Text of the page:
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How to Buy a Vintage Car (With a Bit of Help from the Web)

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As a kid, I thought I might become a race-car driver. I used to slam a Corgi model of a 1961 Ferrari 250 LM Berlinetta around my grandmother’s floor like Fangio himself. Approaching my 50th birthday, I began searching for my dream car. At some point every guy wants to be James Bond, or at least drive his car. On the Web site for Hemmings Motor News ( I found a Long Island dealer specializing in Aston Martins and took a 1980 Volante for a test-drive. Its sluggish acceleration, loose handling, and brutish manners would not have pleased Her Majesty, especially with a sticker price of $75,000. Back in the dealer’s showroom my wife pointed to a low silver wraith in the corner. “Now that’s a nice-looking car!” she said. It was a 1971 Ferrari 246 Dino, a design I consider among the most beautiful of all time—an elegant bridge between the sensual curves of early Ferraris and the menacing wedges of the eighties. It also cost more than double the Aston. Still, I fell totally in love.

finding value in google

I began haunting the Internet, trying to learn as much about my new obsession as possible. The Web has become the biggest auto showroom in the world, but buying a vintage supercar online is not the same as ordering a Toyota Corolla. As baby boomers hit middle age, their passions for the cars they loved as kids have led to an increase in classic car sales—and the Internet has made the reach of every seller truly global. I flew to Maine to see a pair of black Dinos I’d found on, then to Fort Lauderdale to see a third at Motorcar Gallery. An intriguing listing appeared for a super–low mileage car at a dealer in northern California and another link turned up a yellow one about to be completely rebuilt by Restoration and Performance Motorcars in Vermont. I even had a brief e-mail exchange about a car in Salzburg. I quickly realized there is a fundamental choice to be made when buying a vintage car (one some people make about their second spouses): original or restored? Many collectors and show judges prize “survivor” cars that have been well cared for and have never been changed or restored. Others want perfection— a car that looks and drives better than it did the day it rolled out of the factory. I clearly belonged to the former category.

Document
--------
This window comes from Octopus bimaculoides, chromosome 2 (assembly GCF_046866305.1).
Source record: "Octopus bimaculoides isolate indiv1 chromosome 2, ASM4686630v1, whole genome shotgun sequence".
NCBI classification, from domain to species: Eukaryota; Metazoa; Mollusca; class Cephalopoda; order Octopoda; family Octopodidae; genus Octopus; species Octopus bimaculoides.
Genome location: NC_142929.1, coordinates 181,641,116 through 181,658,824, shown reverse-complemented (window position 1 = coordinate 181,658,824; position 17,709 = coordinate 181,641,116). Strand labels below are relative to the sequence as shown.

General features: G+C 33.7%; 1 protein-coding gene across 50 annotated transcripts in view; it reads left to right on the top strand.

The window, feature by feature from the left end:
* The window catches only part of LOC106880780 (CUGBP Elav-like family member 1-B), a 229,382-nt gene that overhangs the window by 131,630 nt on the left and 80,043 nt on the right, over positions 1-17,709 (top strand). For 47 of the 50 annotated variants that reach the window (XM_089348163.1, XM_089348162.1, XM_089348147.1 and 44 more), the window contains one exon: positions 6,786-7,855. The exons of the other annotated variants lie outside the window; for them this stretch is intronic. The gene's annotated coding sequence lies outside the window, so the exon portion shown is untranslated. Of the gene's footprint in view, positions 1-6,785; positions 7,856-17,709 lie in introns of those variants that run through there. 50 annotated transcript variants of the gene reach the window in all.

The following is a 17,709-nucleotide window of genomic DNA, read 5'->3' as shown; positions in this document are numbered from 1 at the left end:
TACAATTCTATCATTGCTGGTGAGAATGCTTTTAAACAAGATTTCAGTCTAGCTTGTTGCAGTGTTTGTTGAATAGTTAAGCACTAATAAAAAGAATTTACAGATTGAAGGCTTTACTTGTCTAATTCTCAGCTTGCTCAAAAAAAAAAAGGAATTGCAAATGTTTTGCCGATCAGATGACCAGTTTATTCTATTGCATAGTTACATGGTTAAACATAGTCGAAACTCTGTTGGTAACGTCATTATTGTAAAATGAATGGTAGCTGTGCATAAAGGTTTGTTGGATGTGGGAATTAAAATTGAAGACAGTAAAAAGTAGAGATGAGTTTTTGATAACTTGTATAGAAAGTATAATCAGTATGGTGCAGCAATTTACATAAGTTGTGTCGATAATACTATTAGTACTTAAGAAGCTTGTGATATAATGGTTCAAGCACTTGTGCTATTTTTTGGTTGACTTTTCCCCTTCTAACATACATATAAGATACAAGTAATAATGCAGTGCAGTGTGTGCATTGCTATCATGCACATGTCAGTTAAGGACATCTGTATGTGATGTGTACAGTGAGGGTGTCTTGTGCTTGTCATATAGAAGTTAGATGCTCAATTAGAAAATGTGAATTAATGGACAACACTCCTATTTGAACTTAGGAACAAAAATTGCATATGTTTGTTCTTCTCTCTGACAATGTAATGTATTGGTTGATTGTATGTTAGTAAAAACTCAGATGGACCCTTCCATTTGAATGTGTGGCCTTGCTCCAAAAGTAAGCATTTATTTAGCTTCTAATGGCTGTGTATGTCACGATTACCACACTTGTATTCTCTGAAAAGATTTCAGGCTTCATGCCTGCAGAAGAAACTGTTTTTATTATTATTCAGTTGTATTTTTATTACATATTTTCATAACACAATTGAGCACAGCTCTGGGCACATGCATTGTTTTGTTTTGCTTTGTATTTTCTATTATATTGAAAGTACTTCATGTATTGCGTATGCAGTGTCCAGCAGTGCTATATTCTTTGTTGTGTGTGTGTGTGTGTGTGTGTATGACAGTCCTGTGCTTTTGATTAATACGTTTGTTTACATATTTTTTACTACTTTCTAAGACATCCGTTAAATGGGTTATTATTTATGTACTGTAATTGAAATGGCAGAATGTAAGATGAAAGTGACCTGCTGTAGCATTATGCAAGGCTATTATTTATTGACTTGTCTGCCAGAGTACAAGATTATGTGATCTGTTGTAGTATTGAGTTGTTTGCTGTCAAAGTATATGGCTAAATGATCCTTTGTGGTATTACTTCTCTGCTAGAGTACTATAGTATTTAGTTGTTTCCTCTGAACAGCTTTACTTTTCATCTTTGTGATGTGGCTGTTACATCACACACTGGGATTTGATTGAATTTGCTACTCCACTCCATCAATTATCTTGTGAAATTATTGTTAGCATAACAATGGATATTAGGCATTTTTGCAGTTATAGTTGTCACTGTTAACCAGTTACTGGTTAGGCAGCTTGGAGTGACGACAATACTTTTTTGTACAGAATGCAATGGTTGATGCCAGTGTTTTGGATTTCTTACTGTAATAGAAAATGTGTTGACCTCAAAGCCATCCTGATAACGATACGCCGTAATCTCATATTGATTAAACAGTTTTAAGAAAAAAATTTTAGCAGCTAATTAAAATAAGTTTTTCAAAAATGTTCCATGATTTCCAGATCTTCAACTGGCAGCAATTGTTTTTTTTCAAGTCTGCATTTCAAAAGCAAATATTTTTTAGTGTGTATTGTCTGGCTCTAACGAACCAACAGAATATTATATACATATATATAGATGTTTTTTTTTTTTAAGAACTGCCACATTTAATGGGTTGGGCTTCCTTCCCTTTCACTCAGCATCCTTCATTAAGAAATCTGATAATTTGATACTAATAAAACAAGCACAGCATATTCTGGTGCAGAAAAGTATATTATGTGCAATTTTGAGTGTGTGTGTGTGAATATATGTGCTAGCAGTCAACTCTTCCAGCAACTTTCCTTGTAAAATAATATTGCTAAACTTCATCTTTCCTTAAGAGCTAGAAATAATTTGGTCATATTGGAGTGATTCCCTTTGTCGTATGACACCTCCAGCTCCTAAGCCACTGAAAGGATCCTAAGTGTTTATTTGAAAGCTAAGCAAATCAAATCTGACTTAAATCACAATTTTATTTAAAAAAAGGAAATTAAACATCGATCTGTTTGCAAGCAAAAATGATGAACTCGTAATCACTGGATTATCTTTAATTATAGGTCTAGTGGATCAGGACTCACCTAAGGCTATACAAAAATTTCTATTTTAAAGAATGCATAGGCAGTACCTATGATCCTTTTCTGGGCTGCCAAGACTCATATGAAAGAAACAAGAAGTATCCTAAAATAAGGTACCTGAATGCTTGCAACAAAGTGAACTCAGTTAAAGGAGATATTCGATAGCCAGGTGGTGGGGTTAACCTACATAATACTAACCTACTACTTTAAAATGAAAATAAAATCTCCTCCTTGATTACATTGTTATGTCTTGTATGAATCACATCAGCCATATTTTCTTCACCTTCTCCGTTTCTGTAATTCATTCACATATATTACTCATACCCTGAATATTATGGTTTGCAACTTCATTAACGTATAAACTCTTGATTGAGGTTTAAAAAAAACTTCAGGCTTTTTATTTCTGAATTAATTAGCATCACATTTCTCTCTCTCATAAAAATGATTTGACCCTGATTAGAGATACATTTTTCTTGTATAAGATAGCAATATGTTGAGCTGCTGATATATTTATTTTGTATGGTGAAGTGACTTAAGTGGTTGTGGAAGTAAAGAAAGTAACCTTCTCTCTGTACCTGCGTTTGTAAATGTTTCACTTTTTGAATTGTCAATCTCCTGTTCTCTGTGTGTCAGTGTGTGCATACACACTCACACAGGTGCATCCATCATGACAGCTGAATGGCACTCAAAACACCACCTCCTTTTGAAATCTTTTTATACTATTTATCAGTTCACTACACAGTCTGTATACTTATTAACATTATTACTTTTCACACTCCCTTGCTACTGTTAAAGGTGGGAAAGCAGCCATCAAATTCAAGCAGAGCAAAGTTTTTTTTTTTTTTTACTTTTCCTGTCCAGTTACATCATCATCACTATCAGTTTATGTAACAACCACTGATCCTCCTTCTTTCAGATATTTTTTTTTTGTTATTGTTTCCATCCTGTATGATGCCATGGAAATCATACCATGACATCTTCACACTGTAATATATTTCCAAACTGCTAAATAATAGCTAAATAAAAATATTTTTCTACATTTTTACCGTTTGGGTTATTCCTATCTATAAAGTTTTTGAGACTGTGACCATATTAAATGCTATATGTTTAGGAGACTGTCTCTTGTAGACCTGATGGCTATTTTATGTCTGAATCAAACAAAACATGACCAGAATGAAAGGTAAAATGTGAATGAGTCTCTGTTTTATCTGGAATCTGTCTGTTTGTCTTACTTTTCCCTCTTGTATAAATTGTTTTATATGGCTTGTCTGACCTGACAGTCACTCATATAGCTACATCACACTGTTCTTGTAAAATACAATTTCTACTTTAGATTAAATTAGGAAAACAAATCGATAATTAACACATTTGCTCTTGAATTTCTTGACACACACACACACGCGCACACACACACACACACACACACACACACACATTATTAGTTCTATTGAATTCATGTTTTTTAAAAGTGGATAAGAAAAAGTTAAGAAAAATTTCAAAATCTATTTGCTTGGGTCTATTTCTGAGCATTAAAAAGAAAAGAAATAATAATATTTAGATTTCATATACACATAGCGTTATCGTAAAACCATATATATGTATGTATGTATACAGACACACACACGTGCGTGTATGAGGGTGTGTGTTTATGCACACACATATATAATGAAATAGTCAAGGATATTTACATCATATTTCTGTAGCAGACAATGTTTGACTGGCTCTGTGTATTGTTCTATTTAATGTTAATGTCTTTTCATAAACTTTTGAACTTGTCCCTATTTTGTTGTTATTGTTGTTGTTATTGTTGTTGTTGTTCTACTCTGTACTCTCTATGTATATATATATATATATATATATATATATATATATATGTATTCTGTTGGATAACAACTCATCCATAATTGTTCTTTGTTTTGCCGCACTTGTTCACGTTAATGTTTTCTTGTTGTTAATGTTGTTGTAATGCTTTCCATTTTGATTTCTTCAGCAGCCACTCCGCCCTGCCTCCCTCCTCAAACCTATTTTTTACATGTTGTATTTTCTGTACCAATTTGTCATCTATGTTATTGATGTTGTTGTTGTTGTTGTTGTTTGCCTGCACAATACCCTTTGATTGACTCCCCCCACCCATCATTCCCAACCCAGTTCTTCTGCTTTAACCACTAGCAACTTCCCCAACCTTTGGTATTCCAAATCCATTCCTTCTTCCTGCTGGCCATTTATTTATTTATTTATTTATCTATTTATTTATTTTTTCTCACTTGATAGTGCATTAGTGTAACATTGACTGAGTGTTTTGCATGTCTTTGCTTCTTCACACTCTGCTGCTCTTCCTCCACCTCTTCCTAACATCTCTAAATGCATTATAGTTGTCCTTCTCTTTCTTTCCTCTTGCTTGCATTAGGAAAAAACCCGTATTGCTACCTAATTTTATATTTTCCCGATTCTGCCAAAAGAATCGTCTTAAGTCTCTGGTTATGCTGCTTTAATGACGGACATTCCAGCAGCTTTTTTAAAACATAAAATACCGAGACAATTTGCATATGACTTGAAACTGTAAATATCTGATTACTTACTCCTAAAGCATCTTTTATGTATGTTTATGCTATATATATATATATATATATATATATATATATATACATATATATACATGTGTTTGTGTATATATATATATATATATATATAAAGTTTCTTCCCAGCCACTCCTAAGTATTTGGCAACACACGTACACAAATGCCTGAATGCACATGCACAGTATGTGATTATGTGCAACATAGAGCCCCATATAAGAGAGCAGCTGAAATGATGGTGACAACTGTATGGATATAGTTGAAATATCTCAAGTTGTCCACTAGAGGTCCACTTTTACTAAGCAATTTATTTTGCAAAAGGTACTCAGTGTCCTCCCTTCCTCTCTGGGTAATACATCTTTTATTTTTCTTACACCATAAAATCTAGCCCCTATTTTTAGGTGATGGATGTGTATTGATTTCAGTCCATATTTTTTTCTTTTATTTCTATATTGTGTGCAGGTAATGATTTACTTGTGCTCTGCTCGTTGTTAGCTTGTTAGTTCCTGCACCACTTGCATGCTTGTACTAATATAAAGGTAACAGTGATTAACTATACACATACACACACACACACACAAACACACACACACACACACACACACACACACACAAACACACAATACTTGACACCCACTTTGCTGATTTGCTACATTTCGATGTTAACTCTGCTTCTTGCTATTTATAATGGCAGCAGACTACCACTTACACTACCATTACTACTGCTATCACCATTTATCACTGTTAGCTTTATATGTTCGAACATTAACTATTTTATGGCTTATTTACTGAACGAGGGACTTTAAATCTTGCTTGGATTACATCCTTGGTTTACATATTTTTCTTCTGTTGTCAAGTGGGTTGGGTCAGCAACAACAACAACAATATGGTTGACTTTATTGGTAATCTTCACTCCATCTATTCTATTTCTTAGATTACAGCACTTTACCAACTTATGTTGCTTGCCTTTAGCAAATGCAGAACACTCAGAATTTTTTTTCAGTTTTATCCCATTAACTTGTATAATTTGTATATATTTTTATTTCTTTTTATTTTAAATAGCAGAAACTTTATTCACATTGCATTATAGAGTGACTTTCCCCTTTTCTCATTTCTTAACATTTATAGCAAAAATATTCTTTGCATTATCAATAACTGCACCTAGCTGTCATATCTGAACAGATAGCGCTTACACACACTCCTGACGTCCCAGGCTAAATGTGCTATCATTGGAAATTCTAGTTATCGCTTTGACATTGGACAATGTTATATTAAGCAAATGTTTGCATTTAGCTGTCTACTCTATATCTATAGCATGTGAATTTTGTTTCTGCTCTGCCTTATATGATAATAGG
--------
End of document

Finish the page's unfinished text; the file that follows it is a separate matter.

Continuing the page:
A whole new world opened up when I discovered a Web site called It included a forum with hundreds of subscribers devoted just to Dinos. I had now entered the realm of the fanatic and found an extensive and expert support group. Most vintage-car brands have similar sites, and anyone considering a purchase would do well to become a member. One chatter said to check to verify the history of any car I was thinking of buying. Most stressed hiring a mechanic familiar with Dinos to do a thorough PPI, or pre-purchase inspection, and even recommended local shops. Others advised making sure the vehicle has all the books and tools with which it left the factory. “If it doesn’t, make an appropriate price adjustment,” one wrote. I asked the Long Island dealer about this, and despite his assurances that they were not important, it turned out period-correct items were worth more than $10,000. Buyer beware!

Narrowing it Down

Now almost two months into the search, I had worked my way back to the car in California, although, at nearly $200,000, it was the most expensive. “Buy the best you can afford,” a veteran wrote. “Less well-cared-for cars could cost a fortune in deferred maintenance.” I asked the dealer for information about the previous owners then called them—something surprisingly few do.